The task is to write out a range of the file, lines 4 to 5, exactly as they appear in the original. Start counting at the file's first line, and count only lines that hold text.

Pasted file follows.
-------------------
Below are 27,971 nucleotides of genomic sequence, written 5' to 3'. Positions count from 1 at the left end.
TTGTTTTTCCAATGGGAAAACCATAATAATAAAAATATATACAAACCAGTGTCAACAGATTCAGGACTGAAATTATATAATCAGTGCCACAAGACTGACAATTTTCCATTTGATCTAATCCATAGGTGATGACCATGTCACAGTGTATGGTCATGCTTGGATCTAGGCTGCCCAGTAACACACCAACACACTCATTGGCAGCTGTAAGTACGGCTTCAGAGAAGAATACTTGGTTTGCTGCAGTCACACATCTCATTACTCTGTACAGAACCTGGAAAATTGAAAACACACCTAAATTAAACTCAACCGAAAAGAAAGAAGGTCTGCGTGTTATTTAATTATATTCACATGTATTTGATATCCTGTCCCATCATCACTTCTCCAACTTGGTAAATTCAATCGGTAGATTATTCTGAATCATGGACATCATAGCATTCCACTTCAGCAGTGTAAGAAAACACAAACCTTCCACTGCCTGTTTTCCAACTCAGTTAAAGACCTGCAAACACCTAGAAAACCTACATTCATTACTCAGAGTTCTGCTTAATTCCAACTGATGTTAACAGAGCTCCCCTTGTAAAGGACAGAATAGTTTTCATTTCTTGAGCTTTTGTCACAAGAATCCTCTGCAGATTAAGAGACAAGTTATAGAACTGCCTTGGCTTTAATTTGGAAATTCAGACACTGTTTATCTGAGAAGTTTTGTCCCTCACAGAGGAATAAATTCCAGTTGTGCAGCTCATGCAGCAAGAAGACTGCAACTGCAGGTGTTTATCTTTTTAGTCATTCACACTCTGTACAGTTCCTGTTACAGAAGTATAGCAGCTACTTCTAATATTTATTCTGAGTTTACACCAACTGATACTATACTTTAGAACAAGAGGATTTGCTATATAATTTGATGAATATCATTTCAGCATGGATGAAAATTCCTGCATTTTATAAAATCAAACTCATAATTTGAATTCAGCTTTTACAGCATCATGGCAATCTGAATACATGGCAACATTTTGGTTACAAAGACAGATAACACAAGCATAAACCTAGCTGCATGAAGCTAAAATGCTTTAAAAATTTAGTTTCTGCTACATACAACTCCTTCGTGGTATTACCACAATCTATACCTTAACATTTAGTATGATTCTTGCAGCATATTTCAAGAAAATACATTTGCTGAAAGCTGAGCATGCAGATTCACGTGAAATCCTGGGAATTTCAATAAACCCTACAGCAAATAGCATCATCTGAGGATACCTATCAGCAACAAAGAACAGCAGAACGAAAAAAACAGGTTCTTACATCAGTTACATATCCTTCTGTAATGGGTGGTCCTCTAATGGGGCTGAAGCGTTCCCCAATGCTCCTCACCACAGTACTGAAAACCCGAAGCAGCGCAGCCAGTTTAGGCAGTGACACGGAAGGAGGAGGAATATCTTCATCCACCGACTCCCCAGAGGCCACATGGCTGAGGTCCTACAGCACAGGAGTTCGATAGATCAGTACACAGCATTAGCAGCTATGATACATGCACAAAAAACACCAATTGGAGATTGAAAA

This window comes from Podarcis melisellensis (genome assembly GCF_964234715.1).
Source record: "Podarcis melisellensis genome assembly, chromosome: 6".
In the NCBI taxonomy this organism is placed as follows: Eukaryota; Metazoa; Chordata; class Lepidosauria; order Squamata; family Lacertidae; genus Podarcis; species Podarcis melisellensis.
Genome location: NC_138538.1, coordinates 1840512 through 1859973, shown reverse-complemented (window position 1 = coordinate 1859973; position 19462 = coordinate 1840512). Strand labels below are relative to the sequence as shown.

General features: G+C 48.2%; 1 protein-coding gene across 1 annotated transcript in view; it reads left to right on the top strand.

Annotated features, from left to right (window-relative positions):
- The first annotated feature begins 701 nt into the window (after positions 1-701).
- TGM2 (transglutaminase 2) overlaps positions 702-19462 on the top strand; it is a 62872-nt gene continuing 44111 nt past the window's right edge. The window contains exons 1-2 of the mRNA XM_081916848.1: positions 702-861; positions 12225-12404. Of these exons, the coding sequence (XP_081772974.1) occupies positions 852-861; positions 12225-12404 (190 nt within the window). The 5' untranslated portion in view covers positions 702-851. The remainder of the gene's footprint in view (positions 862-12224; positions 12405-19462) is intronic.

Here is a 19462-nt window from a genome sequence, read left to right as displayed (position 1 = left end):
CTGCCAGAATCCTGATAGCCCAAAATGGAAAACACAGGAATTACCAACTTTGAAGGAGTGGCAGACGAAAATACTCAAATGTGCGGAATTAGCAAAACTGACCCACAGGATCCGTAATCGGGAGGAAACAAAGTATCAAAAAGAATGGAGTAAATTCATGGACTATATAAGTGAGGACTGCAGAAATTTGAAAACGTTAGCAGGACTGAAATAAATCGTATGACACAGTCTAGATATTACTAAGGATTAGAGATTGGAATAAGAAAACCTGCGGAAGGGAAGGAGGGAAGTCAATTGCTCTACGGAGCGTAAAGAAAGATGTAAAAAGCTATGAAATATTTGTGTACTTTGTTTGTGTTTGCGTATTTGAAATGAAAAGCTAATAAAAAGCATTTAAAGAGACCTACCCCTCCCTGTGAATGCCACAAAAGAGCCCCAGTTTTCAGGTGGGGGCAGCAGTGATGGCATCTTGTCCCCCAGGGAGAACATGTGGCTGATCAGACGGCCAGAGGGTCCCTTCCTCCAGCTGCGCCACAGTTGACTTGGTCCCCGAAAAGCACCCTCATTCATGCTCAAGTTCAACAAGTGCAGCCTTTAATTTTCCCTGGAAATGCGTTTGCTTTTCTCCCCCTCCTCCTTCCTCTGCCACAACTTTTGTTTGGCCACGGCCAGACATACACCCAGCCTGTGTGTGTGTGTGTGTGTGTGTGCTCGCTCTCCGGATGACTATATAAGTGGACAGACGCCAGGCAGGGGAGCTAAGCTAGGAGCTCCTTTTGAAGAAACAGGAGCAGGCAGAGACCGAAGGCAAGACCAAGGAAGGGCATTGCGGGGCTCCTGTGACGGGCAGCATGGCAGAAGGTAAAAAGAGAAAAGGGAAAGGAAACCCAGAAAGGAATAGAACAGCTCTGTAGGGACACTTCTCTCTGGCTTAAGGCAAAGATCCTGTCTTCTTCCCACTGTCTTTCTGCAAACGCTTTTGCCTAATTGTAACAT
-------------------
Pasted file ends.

Source record: "Podarcis melisellensis genome assembly, chromosome: 6".
In the NCBI taxonomy this organism is placed as follows: Eukaryota; Metazoa; Chordata; class Lepidosauria; order Squamata; family Lacertidae; genus Podarcis; species Podarcis melisellensis.